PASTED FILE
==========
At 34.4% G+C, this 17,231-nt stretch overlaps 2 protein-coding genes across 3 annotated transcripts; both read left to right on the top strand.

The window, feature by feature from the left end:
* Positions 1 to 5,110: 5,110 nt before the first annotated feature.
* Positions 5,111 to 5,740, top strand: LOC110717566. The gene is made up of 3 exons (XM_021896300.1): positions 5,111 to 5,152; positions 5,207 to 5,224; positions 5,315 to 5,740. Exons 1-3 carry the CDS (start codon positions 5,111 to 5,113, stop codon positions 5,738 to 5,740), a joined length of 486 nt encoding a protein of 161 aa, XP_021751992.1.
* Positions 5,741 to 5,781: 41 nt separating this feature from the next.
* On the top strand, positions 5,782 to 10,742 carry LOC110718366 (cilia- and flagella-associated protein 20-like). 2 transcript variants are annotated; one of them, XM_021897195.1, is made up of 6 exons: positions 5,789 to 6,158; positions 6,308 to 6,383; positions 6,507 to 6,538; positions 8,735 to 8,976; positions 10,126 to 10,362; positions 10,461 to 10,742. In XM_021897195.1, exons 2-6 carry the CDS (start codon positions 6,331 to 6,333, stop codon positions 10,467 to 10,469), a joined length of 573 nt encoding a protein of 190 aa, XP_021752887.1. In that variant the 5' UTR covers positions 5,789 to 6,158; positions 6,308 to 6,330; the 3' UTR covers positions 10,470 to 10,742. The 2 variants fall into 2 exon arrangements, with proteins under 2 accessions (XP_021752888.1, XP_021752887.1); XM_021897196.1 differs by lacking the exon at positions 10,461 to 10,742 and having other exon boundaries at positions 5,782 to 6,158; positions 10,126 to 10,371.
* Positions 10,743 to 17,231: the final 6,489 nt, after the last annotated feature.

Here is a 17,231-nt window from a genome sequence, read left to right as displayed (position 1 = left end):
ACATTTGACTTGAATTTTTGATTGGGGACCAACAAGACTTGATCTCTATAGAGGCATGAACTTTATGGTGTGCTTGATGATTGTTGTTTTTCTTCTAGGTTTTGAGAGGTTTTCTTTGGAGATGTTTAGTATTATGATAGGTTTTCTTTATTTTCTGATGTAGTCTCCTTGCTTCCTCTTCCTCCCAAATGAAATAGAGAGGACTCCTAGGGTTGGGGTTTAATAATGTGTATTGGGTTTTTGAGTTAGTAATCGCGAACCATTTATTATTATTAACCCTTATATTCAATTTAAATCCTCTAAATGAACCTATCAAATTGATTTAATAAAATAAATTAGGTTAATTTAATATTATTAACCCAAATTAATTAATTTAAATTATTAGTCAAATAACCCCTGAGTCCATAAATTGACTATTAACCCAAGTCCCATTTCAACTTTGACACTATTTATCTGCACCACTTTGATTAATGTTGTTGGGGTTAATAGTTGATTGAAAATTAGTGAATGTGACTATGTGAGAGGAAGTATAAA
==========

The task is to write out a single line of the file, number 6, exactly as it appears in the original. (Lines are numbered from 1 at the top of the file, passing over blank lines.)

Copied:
* On the top strand, positions 5,782 to 10,742 carry LOC110718366 (cilia- and flagella-associated protein 20-like). 2 transcript variants are annotated; one of them, XM_021897195.1, is made up of 6 exons: positions 5,789 to 6,158; positions 6,308 to 6,383; positions 6,507 to 6,538; positions 8,735 to 8,976; positions 10,126 to 10,362; positions 10,461 to 10,742. In XM_021897195.1, exons 2-6 carry the CDS (start codon positions 6,331 to 6,333, stop codon positions 10,467 to 10,469), a joined length of 573 nt encoding a protein of 190 aa, XP_021752887.1. In that variant the 5' UTR covers positions 5,789 to 6,158; positions 6,308 to 6,330; the 3' UTR covers positions 10,470 to 10,742. The 2 variants fall into 2 exon arrangements, with proteins under 2 accessions (XP_021752888.1, XP_021752887.1); XM_021897196.1 differs by lacking the exon at positions 10,461 to 10,742 and having other exon boundaries at positions 5,782 to 6,158; positions 10,126 to 10,371.